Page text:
… I need to move on and will continue writing later, as I haven’t made my point yet. Please bear with me and stay tuned 😉
Thanks for your patience 🙂 I’m now just a few km away from Ōkuboji, the last temple. From there I plan to go back to Ryōzenji to close the circle.
Anyway to continue from before. What really pissed me off wad, when I was thrown off the temple ground at Kokubunji (#80) after receiving my stamp, before I could recite my mantras. They guy said that’s Japanese culture, not a bad thing with a grin in his face, saying the opposite.
After I cooled down, a voice spoke inside to me, saying do your thing in front of the gate, that’s fine. This guy will receive his fruits at one point, but it’s not your business. So I made a little incense holder, did my recitations and moved on.
What triggered anger, were my own expectations, that people do have some understanding, but they just cling as much to their social framework as I stick to my expectations. These expectations are attachment. The only thing I can change here is dropping this idea, that people at least partly share my understanding. They just don’t and they will never do. Dropping this idea means dropping this kind of attachment, opening the door to freedom and experiencing the unexpected.
And exactly that happened to me yesterday. I went up to Ōtakiji. When I got my stamp, the son of the Jushoku insisted in speaking English and told me the best option is to go and stay in a Onsen Hotel, because there’s no place with food the other way. I was thinking all the time, I’ve seen this face before… on the end, when I was about leaving, I asked him and in fact, he was studying with Sanja and we met a couple of times some 4 or 5 years ago in Kōyasan. He told me then, they will now go to that onsen and I should come with them. As I wanted to go by foot everything, I had to reject this friendly offer. The compromise was, they took my backpack with them. So these 12km downhill just took me 2 hours only. After enjoying onsen, nice food and an air-conditioned room without mosquitos, I wanted to pay my bill this morning and the guy charged me only the beer I drank the evening before. I was so surprised! Everything else was already taken care of and my heart was filled with gratefulness about this unexpected ossetai, making me again clear what kind of freedom I receive by not expecting anything 🙂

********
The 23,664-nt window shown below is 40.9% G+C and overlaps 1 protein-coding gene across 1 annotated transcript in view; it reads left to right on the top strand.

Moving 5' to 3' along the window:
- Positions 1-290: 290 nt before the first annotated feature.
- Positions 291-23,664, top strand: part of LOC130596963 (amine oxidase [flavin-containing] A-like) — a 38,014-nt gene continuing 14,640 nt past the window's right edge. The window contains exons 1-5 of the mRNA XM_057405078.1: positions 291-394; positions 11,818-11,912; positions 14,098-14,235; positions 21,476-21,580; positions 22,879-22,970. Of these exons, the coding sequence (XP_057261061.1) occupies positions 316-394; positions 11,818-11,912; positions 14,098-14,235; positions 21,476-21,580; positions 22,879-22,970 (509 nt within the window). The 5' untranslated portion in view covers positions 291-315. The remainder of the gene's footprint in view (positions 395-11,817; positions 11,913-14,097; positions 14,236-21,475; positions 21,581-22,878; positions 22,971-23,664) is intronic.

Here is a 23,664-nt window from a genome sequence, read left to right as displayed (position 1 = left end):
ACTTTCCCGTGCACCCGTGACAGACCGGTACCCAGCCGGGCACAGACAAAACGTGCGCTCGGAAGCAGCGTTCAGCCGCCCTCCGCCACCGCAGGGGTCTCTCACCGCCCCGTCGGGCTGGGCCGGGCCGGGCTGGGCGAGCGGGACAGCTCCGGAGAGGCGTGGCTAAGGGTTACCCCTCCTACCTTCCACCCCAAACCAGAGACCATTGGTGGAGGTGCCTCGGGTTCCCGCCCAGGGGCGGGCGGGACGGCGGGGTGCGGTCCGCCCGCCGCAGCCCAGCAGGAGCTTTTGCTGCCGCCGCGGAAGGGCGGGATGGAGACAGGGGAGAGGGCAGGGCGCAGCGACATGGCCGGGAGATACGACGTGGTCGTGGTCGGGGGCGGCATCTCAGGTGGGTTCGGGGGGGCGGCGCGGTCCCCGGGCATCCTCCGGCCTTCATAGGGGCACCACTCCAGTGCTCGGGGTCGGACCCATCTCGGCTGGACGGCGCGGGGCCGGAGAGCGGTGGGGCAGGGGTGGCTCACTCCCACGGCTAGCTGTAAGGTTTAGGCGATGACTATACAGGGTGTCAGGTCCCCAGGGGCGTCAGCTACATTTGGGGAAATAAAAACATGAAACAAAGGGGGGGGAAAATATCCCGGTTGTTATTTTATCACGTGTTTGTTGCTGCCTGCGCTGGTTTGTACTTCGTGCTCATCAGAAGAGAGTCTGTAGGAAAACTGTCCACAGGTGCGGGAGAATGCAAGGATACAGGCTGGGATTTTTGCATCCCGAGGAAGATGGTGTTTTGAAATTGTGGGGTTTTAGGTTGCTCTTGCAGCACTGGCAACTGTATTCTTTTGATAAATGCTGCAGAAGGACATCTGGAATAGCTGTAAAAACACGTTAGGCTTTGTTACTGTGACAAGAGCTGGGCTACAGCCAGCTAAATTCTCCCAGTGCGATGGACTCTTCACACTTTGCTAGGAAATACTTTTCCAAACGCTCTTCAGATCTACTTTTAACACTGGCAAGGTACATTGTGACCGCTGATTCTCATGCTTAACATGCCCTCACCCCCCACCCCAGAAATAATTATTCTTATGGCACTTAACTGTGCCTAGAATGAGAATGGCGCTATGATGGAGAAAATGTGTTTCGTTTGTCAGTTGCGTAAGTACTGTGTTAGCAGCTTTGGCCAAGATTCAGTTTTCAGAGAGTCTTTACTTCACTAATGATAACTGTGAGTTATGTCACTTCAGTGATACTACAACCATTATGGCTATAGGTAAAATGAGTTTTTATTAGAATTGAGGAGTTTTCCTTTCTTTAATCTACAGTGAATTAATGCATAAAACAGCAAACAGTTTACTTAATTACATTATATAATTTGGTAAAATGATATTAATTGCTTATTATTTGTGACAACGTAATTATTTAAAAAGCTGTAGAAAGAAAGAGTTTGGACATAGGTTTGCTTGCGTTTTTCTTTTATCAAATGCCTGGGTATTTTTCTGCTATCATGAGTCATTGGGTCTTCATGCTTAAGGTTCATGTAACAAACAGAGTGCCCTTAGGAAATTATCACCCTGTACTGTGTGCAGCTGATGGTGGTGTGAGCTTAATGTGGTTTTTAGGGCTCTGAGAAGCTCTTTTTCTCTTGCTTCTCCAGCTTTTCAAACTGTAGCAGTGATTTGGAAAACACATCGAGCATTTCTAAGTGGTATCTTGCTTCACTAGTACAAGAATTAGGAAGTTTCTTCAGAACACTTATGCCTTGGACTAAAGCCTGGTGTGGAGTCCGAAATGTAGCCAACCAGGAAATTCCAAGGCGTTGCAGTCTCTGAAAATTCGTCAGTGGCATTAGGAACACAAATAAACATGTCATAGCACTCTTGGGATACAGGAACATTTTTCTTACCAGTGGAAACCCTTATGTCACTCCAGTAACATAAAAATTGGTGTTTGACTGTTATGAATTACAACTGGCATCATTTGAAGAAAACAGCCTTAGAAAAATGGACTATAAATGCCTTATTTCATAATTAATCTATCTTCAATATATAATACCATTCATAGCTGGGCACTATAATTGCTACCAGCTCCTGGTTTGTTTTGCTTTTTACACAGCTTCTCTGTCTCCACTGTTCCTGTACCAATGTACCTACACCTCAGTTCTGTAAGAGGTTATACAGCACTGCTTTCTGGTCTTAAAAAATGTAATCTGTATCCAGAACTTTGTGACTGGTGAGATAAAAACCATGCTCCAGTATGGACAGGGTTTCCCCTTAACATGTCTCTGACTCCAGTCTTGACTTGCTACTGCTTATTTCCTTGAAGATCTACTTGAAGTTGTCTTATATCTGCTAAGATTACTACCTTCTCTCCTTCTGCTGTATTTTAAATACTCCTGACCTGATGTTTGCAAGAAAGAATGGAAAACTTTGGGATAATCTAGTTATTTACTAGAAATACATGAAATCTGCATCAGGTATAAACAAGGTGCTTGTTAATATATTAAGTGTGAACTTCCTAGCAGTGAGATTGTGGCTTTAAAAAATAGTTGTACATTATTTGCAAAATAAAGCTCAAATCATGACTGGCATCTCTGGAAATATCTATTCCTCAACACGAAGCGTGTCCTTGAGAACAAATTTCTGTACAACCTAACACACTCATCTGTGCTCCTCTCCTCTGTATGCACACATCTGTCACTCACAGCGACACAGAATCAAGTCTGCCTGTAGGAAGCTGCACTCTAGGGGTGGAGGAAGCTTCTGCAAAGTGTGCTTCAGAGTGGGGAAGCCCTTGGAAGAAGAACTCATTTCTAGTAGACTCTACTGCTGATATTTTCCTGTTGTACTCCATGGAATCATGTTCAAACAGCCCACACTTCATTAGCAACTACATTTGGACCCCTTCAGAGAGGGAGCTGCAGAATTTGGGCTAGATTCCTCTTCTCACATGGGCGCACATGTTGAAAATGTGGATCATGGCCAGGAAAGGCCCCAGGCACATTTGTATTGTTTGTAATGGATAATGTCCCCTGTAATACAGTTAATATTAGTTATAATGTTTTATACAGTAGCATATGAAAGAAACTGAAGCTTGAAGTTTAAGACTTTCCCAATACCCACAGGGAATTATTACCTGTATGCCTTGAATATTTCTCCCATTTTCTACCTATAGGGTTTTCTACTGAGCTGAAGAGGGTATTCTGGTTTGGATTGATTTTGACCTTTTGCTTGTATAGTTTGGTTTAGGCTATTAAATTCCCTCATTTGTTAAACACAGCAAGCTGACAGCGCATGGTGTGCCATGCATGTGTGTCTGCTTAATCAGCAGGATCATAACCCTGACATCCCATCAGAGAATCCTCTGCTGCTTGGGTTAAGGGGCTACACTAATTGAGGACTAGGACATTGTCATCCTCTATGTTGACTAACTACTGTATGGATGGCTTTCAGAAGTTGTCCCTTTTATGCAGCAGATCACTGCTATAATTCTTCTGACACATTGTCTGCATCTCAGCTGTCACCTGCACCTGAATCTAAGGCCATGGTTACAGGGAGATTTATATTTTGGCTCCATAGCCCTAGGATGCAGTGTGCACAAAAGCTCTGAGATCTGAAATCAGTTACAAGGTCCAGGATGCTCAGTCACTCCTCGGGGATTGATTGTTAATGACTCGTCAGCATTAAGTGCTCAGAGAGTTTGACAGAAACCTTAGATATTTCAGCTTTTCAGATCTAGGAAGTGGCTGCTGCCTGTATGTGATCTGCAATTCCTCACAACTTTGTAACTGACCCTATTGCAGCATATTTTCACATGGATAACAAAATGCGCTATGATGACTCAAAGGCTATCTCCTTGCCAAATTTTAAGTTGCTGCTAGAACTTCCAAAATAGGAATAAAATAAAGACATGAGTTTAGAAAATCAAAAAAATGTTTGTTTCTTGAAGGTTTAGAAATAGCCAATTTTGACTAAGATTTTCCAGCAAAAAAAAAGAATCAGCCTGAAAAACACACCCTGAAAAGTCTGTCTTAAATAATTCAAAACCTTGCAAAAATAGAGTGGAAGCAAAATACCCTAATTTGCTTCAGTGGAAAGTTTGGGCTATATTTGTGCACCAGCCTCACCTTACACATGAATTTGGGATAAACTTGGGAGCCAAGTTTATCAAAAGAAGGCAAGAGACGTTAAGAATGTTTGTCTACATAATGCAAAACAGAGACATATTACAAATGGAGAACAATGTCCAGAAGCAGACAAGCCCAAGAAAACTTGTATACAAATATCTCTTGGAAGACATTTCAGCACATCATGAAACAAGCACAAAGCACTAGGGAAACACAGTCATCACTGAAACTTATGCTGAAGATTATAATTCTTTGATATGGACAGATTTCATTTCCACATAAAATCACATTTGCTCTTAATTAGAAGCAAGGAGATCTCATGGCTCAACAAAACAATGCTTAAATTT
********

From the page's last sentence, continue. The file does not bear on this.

Double Temple

Today I went to Jinnein (#68) and Kanonji (#69), which are 2 temples in one. During the Meiji period Jinnein was moved to the same place as Kanonji. During the Meiji period the state tried to destroy Buddhism in Japan, because it was strongly connected to the traditional clans and Samurais, who didn’t like the modernization of Japan, which was actually enforced by the US. Anyway, that’s all history and I often can perceive it’s traces it left behind.
The let’s say practical thing was I got stamps for two temples from one office.
What amazed me was the site, a little hill hosting two temples in the back at one site. These temples are so different! Jinnein has a very interesting Hondõ, a successful mixture of modern architecture mixed with traditional elements. The entrance reminds to the museum of modern art in New York, followed by a building like a traditional temple. The Hondō of Kanonji on the other side is a red painted old style building.
Of course there’s a big Shrine in front of the hill and behind a big park with a huge sand coin. They say if you look the coin you’ll be healthy and wealthy.
Well, I did 🙂

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Now I’m sitting in a pub writing this blog and still want to walk to Motoyamaji (#70), where is a park next to it. Parks usually have toilets and often a roof. Weather should be fine tonight anyway 🙂

A short update

The WP-app just crashed, so I try again to give you a short update.
I’m on the way to Unpenji (#66), sitting in a little hut, where I built up my tent. Straight floor and a roof on top in case it starts raining. The last days I had really nice weather, walking became a kind of routine. I’m even not disturbed by busy roads anymore. One step follows the next, breath goes in and out, sweat runs down the back.